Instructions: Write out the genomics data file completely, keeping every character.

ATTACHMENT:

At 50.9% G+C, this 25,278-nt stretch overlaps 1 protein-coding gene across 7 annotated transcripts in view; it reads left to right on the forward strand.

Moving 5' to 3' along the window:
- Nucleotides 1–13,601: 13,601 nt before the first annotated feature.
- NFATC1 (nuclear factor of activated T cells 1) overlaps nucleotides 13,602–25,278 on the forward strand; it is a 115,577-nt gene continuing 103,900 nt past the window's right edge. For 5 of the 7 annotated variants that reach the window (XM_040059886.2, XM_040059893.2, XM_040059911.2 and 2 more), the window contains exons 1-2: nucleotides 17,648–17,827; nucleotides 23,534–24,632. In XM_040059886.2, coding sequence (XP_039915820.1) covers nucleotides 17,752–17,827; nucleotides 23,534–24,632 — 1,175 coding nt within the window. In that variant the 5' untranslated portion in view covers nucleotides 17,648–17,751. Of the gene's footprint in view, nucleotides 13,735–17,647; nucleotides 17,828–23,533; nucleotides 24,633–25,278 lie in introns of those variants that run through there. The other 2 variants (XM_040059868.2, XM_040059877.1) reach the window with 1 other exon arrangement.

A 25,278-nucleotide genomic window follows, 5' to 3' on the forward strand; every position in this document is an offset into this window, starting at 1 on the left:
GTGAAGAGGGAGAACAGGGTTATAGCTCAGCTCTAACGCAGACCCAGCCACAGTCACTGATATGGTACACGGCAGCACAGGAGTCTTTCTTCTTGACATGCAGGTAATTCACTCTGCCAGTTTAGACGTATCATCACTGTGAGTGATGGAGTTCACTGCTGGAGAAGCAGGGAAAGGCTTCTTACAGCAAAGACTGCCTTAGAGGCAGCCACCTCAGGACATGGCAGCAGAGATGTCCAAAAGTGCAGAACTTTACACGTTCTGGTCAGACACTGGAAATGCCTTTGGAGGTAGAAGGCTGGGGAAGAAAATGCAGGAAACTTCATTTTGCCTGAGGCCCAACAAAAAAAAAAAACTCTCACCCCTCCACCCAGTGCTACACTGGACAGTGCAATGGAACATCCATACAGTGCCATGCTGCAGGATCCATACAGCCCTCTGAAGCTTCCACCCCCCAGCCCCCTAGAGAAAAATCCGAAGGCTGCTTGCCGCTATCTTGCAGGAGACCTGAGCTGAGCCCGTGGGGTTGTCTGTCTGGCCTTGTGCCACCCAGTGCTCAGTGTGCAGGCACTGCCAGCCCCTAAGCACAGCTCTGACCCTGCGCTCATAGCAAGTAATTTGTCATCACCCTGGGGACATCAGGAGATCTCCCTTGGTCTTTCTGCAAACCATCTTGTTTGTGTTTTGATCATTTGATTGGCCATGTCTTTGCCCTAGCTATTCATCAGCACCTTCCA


At 50.9% G+C, this 25,278-nt stretch overlaps 1 protein-coding gene across 7 annotated transcripts in view; it reads left to right on the forward strand.

Moving 5' to 3' along the window:
- Nucleotides 1–13,601: 13,601 nt before the first annotated feature.
- NFATC1 (nuclear factor of activated T cells 1) overlaps nucleotides 13,602–25,278 on the forward strand; it is a 115,577-nt gene continuing 103,900 nt past the window's right edge. For 5 of the 7 annotated variants that reach the window (XM_040059886.2, XM_040059893.2, XM_040059911.2 and 2 more), the window contains exons 1-2: nucleotides 17,648–17,827; nucleotides 23,534–24,632. In XM_040059886.2, coding sequence (XP_039915820.1) covers nucleotides 17,752–17,827; nucleotides 23,534–24,632 — 1,175 coding nt within the window. In that variant the 5' untranslated portion in view covers nucleotides 17,648–17,751. Of the gene's footprint in view, nucleotides 13,735–17,647; nucleotides 17,828–23,533; nucleotides 24,633–25,278 lie in introns of those variants that run through there. The other 2 variants (XM_040059868.2, XM_040059877.1) reach the window with 1 other exon arrangement.

A 25,278-nucleotide genomic window follows, 5' to 3' on the forward strand; every position in this document is an offset into this window, starting at 1 on the left:
GTGAAGAGGGAGAACAGGGTTATAGCTCAGCTCTAACGCAGACCCAGCCACAGTCACTGATATGGTACACGGCAGCACAGGAGTCTTTCTTCTTGACATGCAGGTAATTCACTCTGCCAGTTTAGACGTATCATCACTGTGAGTGATGGAGTTCACTGCTGGAGAAGCAGGGAAAGGCTTCTTACAGCAAAGACTGCCTTAGAGGCAGCCACCTCAGGACATGGCAGCAGAGATGTCCAAAAGTGCAGAACTTTACACGTTCTGGTCAGACACTGGAAATGCCTTTGGAGGTAGAAGGCTGGGGAAGAAAATGCAGGAAACTTCATTTTGCCTGAGGCCCAACAAAAAAAAAAAACTCTCACCCCTCCACCCAGTGCTACACTGGACAGTGCAATGGAACATCCATACAGTGCCATGCTGCAGGATCCATACAGCCCTCTGAAGCTTCCACCCCCCAGCCCCCTAGAGAAAAATCCGAAGGCTGCTTGCCGCTATCTTGCAGGAGACCTGAGCTGAGCCCGTGGGGTTGTCTGTCTGGCCTTGTGCCACCCAGTGCTCAGTGTGCAGGCACTGCCAGCCCCTAAGCACAGCTCTGACCCTGCGCTCATAGCAAGTAATTTGTCATCACCCTGGGGACATCAGGAGATCTCCCTTGGTCTTTCTGCAAACCATCTTGTTTGTGTTTTGATCATTTGATTGGCCATGTCTTTGCCCTAGCTATTCATCAGCACCTTCCA